East Hokkaido Part III: Mount Io || 道東3:硫黄山

※The recent earthquake was such a disaster in Hokkaido… But amidst the avalanches, broken roads, collapsed houses, the Japanese spirit of resilience to such hardships is amazing and truly shines through. This past summer, I had the chance to visit Hokkaido for the first time. Although visiting Sapporo is arguably the most popular for first-time visitors to Hokkaido, I wanted to explore the much less travelled Eastern Hokkaido, famous locally for its three volcanic lakes, Lake Akan, Lake Mashu, Lake Kussharo, and Mt. Io. In this post, I hope you will enjoy visiting Mt. Io with me!


北海道の最近の地震は本当に残念なことですねしかし、土砂崩れ、家屋や道路の崩壊があった中、苦難から直ぐに立ち直ろうとする日本の精神は素晴らしいと思います。私は、今夏 初めて北海道を訪れました。札幌は人気がありますが、私が訪れたのは道東の3つの火山湖(阿寒湖摩周湖屈斜路湖)と硫黄山です。 今回は硫黄山について書きたいと思います~



Mt. Io: The Naked Mountain


Mt. Io (Io-zan in Japanese), referred to by the local Ainu people as “Atosanupuri” (naked mountain), is a volcano with the highest Sulphur concentration in Japan. The mountain is located between Lake Mashu and Lake Kussharo and is definitely worth a visit!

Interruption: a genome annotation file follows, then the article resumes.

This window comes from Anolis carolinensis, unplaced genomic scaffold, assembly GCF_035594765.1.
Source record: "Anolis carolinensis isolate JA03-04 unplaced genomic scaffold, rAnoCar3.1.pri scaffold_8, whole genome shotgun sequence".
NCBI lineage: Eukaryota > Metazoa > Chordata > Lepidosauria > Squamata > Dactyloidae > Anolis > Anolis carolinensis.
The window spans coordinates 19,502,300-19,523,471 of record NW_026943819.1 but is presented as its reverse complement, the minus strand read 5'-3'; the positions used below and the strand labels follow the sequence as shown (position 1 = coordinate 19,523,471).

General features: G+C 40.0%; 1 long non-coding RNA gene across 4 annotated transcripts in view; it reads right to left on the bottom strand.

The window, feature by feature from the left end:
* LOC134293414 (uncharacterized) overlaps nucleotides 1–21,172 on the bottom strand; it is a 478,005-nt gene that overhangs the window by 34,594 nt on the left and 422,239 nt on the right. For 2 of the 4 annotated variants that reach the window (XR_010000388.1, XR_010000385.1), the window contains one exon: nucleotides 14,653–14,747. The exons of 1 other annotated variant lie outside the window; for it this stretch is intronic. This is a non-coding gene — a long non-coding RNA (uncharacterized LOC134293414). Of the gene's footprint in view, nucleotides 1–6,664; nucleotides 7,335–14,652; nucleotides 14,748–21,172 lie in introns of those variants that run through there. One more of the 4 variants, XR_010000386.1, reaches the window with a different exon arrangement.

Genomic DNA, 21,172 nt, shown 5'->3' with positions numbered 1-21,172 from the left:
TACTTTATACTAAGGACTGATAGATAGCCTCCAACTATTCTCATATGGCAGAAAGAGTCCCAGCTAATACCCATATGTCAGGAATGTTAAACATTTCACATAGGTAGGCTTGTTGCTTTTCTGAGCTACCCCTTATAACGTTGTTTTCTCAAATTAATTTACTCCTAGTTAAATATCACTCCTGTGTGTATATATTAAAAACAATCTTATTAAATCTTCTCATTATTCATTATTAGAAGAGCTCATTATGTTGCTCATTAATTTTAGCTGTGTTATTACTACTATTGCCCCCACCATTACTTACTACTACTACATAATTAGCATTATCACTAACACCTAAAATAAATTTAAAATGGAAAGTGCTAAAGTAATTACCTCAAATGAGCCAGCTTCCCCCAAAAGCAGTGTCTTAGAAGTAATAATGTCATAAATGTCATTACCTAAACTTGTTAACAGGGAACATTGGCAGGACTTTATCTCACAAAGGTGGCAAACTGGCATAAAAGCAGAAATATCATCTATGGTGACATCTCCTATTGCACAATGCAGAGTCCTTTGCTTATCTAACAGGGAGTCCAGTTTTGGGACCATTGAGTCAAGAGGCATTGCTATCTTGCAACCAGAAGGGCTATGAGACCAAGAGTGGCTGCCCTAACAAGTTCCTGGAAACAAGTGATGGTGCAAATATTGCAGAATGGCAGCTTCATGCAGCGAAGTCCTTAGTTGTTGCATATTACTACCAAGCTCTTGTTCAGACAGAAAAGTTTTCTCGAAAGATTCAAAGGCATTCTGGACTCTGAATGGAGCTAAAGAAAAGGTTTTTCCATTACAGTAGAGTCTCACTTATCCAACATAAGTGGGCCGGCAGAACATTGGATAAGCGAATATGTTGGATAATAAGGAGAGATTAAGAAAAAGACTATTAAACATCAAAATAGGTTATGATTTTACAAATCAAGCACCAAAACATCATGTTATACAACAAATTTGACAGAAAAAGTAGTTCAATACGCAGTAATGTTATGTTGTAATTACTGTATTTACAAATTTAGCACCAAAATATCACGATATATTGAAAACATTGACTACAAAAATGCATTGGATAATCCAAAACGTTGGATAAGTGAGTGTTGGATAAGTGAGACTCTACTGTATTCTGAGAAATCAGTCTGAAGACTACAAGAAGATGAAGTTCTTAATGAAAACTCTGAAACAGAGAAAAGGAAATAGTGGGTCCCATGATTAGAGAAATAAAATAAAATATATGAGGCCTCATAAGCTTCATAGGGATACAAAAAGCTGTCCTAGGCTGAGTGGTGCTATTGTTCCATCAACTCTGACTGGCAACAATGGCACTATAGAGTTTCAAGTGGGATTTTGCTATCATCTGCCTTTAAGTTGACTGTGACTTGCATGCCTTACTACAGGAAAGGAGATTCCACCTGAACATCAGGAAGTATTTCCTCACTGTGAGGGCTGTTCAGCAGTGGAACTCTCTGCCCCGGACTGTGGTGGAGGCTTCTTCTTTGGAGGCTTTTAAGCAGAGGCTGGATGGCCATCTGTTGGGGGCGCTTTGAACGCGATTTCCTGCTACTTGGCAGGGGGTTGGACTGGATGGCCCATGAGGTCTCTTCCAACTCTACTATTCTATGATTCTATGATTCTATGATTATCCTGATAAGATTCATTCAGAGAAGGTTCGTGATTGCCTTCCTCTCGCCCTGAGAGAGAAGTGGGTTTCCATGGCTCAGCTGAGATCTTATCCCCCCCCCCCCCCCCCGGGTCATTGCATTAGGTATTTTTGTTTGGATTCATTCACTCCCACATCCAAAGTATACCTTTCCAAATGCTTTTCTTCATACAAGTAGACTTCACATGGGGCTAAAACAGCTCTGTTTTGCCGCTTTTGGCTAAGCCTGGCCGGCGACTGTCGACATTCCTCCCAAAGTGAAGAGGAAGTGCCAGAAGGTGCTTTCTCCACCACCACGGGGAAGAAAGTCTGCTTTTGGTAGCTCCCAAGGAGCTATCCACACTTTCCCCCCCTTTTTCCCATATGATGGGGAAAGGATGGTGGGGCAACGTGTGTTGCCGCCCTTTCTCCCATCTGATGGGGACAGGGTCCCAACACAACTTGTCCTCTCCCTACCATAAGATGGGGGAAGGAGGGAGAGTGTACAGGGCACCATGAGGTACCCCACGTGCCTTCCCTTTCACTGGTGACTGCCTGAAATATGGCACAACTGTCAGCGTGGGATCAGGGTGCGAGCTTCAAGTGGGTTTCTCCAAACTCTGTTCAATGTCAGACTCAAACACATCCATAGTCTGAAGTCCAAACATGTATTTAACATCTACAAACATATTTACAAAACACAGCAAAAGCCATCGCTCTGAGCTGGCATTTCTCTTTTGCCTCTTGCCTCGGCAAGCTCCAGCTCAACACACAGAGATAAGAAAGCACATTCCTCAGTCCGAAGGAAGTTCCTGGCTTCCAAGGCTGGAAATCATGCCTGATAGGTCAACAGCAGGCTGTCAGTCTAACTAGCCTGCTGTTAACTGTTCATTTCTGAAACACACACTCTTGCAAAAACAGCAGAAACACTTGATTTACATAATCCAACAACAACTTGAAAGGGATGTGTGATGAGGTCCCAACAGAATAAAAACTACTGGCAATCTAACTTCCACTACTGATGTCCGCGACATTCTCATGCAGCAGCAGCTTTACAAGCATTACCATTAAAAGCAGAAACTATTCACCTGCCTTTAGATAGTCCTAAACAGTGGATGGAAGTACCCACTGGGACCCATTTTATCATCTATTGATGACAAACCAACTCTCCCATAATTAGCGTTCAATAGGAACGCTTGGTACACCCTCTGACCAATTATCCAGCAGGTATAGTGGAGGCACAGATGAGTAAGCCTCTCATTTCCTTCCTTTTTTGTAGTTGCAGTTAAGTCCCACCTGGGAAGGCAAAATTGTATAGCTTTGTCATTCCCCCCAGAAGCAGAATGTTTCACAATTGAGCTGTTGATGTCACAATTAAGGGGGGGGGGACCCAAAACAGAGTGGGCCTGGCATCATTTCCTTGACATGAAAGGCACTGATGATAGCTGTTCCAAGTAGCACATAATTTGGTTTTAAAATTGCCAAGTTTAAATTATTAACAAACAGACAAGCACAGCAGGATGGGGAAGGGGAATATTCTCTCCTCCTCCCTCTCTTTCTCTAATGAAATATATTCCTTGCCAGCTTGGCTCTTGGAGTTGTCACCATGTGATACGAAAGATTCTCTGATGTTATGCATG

硫黄山: 裸の山


The bright yellow color on the ground is due to the high Sulphur content. Getting up close you can see the water boiling! Behind me, there is even a crater about 50m deep nicknamed “Bear Dropping” by the local Ainu people because it is believed that a bear fell into it before.




Most of the mountain where craters are found is off limits to visitors due to the risk of falling rocks. The barren mountain is covered by over 1,500 volcanic craters of all sizes emitting white steam! The white steam and smell of Sulphur envelopes the whole area, creating a unique atmosphere.


噴煙が上がる「アトサヌプリ」は、落石の危険性があり登山者の安全性が考慮され、立ち入り禁止となっています。 1,500個以上の火山噴火口が白い蒸気を放出していますよ! 硫黄の白い蒸気と匂いが全面を覆い、独特な雰囲気を作り出します。

After viewing the volcanic craters, you should stop by the rest house to try some of their famous “Onsen Eggs” cooked in the Sulphuric hot springs of Mt. Io!



At the resthouse with my Onsen Eggs.



It can be quite difficult to peel an egg cooked in hot springs as they can be too hot to touch, so I learned a new method of peeling eggs using masking tape!



Let’s try a new way to peel and eat “Hot Spring Eggs”!

First, you wrap the whole egg in masking tape. Then, you break the whole shell by hitting it against the table with the tape on.




When the shell is cracked, you simply remove the masking tape and your egg is perfectly peeled! No mess and no sticky hands! 








This is the third post in my 4-Part Series on East Hokkaido. Next stop: Lake Kussharo!